Lines filled with college students and community members eager to meet the man who knows the secrets of over half a million strangers extended out the doors of the Busch Student Center on Monday, Jan. 26. The Saint Louis University student organization Active Minds teamed up with the Student Activities Board to bring the creator of PostSecret, Frank Warren, to campus.
What originally started as a crazy idea, even a “diabolical” idea, as his mother called it, Warren went to Washington D.C. a few years ago holding 3,000 postcards with his address and asked total strangers to tell him their secrets. That first week, he got a 100 hits on his website, 1,000 the following week and 1 million the next. To date, he receives over half a million hits per week and the number continues to grow.
The idea for the PostSecret project stemmed from Warren’s own struggle with the secrets in his life and has now spread across the world, impacting many lives along the way.
In the beginning, he found the most common response to his inquiring of secrets to be “I don’t have any.”
Warren doesn’t buy it.
“There are two kinds of secrets,” he said. “The kind we keep from others and the kind we keep from ourselves.”
He told the audience the No. 1 secret he now reads is, “I pee in the shower.”
Intertwining humor with sincerity and seriousness, Warren discussed how, “secrets become bridges” when we share them. He told the story of a postcard he received that had two holes in it. It read, “These holes are from when my mom tried knocking down my door so she could continue beating me.”
Within the next couple of days, over two dozen postcards just like that one found their way to his door. Then, he received an e-mail from a young girl who said, “Seeing all these picture of broken bedroom doors, it doesn’t depress me because now I know I’m not the only one.”
As a man whose childhood was characterized by divorced parents, watching a friend fall to his death, dealing with homelessness and mental health problems, Warren has strong ties to suicide prevention, hope organizations, mental health organizations groups. Through PostSecret, Warren wants people to know that they are not alone.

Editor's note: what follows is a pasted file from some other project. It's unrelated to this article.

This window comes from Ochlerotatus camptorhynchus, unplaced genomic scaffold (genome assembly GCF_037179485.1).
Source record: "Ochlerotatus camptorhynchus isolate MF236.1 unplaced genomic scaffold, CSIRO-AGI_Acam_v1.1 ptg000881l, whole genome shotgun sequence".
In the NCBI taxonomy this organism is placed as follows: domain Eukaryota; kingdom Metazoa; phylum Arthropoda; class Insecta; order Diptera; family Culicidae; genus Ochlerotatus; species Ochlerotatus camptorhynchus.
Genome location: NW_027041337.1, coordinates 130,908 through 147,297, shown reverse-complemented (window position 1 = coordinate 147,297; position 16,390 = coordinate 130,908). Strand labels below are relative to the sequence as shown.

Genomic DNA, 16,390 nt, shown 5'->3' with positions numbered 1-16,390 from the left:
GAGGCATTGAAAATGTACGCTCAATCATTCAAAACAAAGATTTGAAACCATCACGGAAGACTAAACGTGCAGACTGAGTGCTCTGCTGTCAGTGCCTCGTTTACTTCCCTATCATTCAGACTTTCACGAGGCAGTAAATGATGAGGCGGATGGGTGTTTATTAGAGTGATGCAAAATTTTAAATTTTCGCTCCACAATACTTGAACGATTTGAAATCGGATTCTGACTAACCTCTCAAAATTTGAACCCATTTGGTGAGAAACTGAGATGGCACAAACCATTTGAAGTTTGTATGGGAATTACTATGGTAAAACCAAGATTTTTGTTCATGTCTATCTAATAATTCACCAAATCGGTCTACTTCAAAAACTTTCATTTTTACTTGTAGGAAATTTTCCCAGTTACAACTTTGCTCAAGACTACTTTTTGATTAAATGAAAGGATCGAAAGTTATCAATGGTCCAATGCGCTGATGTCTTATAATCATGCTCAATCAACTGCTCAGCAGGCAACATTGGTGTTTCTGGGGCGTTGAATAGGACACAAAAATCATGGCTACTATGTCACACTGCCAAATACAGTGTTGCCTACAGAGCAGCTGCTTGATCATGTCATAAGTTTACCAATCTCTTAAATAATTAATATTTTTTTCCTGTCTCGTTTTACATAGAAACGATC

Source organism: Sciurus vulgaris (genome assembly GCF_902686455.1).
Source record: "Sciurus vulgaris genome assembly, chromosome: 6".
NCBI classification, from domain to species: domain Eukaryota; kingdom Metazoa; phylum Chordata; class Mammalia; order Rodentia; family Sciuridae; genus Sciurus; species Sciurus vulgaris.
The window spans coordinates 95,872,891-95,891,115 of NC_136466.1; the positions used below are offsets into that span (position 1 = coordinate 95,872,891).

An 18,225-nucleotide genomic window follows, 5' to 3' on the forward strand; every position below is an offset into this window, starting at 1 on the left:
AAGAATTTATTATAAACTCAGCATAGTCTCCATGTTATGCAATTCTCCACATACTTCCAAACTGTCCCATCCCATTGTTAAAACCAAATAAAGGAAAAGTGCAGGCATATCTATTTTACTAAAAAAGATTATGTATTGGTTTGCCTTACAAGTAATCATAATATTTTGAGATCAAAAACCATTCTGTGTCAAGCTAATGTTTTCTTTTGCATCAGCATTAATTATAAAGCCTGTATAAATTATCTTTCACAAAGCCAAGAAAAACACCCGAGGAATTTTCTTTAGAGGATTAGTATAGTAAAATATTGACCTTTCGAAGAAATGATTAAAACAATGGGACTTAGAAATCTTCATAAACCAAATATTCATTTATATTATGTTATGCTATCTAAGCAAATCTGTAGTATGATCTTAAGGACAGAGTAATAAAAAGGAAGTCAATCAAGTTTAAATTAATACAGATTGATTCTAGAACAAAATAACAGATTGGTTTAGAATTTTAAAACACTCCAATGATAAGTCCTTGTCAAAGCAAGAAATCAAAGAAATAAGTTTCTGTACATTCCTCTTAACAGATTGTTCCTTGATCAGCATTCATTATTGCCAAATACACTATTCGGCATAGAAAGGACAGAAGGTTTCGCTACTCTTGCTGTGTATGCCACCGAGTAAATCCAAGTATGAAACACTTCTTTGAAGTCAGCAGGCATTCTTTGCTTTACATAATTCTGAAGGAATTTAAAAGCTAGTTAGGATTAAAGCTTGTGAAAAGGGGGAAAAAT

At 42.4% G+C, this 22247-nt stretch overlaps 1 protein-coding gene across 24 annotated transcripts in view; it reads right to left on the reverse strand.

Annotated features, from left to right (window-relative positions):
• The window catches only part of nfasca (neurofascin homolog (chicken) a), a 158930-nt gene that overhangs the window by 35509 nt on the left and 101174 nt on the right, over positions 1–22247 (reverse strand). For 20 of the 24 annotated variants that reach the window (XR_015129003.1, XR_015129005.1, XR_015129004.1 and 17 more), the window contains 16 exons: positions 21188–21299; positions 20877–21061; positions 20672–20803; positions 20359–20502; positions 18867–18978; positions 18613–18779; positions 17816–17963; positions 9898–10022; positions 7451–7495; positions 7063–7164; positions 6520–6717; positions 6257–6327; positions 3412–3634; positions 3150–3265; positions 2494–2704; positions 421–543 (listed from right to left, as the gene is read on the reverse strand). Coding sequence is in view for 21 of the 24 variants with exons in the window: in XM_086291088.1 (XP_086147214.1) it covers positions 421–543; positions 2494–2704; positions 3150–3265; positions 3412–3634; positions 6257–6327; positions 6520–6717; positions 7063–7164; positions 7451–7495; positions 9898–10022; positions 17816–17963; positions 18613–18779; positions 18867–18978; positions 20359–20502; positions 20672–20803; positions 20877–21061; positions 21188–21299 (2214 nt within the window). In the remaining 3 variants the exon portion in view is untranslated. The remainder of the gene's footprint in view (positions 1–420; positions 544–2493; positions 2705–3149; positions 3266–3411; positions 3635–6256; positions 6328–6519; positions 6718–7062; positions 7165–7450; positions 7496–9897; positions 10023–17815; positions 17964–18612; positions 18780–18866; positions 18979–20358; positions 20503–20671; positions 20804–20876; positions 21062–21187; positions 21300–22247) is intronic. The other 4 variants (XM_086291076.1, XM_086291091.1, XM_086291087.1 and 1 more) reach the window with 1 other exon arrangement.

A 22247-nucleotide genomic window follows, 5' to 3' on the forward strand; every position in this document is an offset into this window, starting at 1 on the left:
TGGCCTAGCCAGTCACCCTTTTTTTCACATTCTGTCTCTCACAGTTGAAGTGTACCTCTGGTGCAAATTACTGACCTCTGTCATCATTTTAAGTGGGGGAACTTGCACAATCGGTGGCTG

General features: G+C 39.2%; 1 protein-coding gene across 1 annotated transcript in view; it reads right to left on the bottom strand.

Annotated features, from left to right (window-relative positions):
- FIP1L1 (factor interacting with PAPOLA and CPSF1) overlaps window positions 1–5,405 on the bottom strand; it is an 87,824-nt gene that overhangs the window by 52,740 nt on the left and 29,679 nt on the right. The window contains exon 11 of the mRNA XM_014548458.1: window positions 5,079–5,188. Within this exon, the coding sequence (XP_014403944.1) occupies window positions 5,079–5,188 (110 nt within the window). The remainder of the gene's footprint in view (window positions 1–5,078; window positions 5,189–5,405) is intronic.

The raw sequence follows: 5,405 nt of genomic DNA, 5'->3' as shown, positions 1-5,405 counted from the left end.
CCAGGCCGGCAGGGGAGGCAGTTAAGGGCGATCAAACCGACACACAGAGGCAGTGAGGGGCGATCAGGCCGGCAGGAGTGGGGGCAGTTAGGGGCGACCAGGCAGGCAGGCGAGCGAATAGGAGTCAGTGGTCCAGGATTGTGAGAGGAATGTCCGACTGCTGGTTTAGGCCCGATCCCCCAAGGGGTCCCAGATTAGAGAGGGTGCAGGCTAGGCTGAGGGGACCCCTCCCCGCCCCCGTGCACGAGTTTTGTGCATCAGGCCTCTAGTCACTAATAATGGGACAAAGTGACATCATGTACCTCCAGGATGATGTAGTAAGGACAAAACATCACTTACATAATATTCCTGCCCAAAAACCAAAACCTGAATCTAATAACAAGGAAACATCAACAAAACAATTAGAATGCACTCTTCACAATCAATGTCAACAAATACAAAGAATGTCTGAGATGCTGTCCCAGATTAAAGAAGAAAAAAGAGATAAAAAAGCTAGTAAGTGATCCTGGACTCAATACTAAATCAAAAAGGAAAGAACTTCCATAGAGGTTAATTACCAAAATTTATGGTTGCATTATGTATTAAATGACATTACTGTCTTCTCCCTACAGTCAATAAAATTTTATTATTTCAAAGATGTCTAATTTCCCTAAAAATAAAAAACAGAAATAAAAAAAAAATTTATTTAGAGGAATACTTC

“Someone else has felt the same pain in your bones [that you feel],” Warren said.
He provided students with the alarming and increasing statistics of those who think about suicide, have a plan to commit suicide or have actually committed suicide. He offered tips on how to reduce those numbers.
“Never be afraid to share your story. Never be afraid to listen,” Warren said.
Warren gave SLU students the chance to share their own secrets in front of the audience.
Audience members elected to share their stories and offer support and words of encouragement to other students who were in attendance at the event. Some spoke about the accepting environment they have found through Warren’s project.
“I hope students will be able to see each other in a different light as a result of the PostSecret event,” Sam Peterson, vice president of the Student Activities Board, one of the groups that sponsered Warren’s visit to SLU, said.
Peterson wanted the event to allow students to learn new things about each other, whether that person was a complete stranger or a best friend.
The PostSecret creator views the word “secret” in the context of its Hebrew meaning, which means “to come closer.” Through the revelations of Warren and students themselves, the SLU community did just that.
Before the book signing that followed his presentation, Warren left the audience with the message of his favorite secret ever received: a secret sent and written on a dollar bill. It said, “We’re all part of something bigger and we’re all part of it together.”